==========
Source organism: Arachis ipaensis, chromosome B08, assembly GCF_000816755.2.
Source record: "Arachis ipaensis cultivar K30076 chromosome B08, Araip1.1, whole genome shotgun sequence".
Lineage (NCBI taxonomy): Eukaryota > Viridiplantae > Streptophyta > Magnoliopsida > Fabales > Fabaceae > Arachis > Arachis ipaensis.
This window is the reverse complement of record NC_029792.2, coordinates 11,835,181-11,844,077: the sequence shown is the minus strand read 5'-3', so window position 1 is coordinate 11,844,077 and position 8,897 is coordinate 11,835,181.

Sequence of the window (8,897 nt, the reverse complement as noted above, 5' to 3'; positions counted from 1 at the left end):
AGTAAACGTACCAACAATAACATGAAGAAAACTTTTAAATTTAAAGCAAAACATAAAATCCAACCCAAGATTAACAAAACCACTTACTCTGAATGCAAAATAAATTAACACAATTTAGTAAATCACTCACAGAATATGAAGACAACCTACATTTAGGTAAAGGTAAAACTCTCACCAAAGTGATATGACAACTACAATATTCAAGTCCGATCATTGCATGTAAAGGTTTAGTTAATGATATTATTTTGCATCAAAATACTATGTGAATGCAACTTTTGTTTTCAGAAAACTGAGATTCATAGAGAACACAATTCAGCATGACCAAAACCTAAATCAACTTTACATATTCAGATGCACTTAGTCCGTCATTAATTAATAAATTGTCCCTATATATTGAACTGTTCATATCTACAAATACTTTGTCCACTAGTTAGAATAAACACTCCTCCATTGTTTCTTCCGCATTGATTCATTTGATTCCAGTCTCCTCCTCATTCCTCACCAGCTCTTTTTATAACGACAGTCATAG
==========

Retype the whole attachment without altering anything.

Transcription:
Source organism: Arachis ipaensis, chromosome B08, assembly GCF_000816755.2.
Source record: "Arachis ipaensis cultivar K30076 chromosome B08, Araip1.1, whole genome shotgun sequence".
Lineage (NCBI taxonomy): Eukaryota > Viridiplantae > Streptophyta > Magnoliopsida > Fabales > Fabaceae > Arachis > Arachis ipaensis.
This window is the reverse complement of record NC_029792.2, coordinates 11,835,181-11,844,077: the sequence shown is the minus strand read 5'-3', so window position 1 is coordinate 11,844,077 and position 8,897 is coordinate 11,835,181.

Sequence of the window (8,897 nt, the reverse complement as noted above, 5' to 3'; positions counted from 1 at the left end):
AGTAAACGTACCAACAATAACATGAAGAAAACTTTTAAATTTAAAGCAAAACATAAAATCCAACCCAAGATTAACAAAACCACTTACTCTGAATGCAAAATAAATTAACACAATTTAGTAAATCACTCACAGAATATGAAGACAACCTACATTTAGGTAAAGGTAAAACTCTCACCAAAGTGATATGACAACTACAATATTCAAGTCCGATCATTGCATGTAAAGGTTTAGTTAATGATATTATTTTGCATCAAAATACTATGTGAATGCAACTTTTGTTTTCAGAAAACTGAGATTCATAGAGAACACAATTCAGCATGACCAAAACCTAAATCAACTTTACATATTCAGATGCACTTAGTCCGTCATTAATTAATAAATTGTCCCTATATATTGAACTGTTCATATCTACAAATACTTTGTCCACTAGTTAGAATAAACACTCCTCCATTGTTTCTTCCGCATTGATTCATTTGATTCCAGTCTCCTCCTCATTCCTCACCAGCTCTTTTTATAACGACAGTCATAG